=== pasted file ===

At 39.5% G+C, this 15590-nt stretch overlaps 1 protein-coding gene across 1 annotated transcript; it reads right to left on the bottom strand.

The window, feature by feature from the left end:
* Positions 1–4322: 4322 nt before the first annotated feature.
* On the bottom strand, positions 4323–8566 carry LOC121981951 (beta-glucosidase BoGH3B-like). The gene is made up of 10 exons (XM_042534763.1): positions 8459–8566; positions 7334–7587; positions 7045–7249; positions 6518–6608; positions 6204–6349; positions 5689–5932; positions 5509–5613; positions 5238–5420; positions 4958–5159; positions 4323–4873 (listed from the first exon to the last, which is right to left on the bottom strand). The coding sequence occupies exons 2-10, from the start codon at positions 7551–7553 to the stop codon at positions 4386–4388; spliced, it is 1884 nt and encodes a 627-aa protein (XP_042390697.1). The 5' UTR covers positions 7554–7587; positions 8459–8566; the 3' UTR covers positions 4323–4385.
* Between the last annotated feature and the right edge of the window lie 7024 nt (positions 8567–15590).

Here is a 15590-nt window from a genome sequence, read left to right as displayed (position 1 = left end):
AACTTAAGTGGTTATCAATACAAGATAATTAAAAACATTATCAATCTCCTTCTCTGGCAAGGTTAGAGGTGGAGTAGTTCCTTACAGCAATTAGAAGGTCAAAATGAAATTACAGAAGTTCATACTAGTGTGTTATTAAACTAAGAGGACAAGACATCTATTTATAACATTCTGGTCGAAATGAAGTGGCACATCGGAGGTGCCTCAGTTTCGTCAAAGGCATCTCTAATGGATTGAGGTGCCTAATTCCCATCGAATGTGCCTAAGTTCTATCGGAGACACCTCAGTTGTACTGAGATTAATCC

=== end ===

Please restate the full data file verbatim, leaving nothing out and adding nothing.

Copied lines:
At 39.5% G+C, this 15590-nt stretch overlaps 1 protein-coding gene across 1 annotated transcript; it reads right to left on the bottom strand.

The window, feature by feature from the left end:
* Positions 1–4322: 4322 nt before the first annotated feature.
* On the bottom strand, positions 4323–8566 carry LOC121981951 (beta-glucosidase BoGH3B-like). The gene is made up of 10 exons (XM_042534763.1): positions 8459–8566; positions 7334–7587; positions 7045–7249; positions 6518–6608; positions 6204–6349; positions 5689–5932; positions 5509–5613; positions 5238–5420; positions 4958–5159; positions 4323–4873 (listed from the first exon to the last, which is right to left on the bottom strand). The coding sequence occupies exons 2-10, from the start codon at positions 7551–7553 to the stop codon at positions 4386–4388; spliced, it is 1884 nt and encodes a 627-aa protein (XP_042390697.1). The 5' UTR covers positions 7554–7587; positions 8459–8566; the 3' UTR covers positions 4323–4385.
* Between the last annotated feature and the right edge of the window lie 7024 nt (positions 8567–15590).

Here is a 15590-nt window from a genome sequence, read left to right as displayed (position 1 = left end):
AACTTAAGTGGTTATCAATACAAGATAATTAAAAACATTATCAATCTCCTTCTCTGGCAAGGTTAGAGGTGGAGTAGTTCCTTACAGCAATTAGAAGGTCAAAATGAAATTACAGAAGTTCATACTAGTGTGTTATTAAACTAAGAGGACAAGACATCTATTTATAACATTCTGGTCGAAATGAAGTGGCACATCGGAGGTGCCTCAGTTTCGTCAAAGGCATCTCTAATGGATTGAGGTGCCTAATTCCCATCGAATGTGCCTAAGTTCTATCGGAGACACCTCAGTTGTACTGAGATTAATCC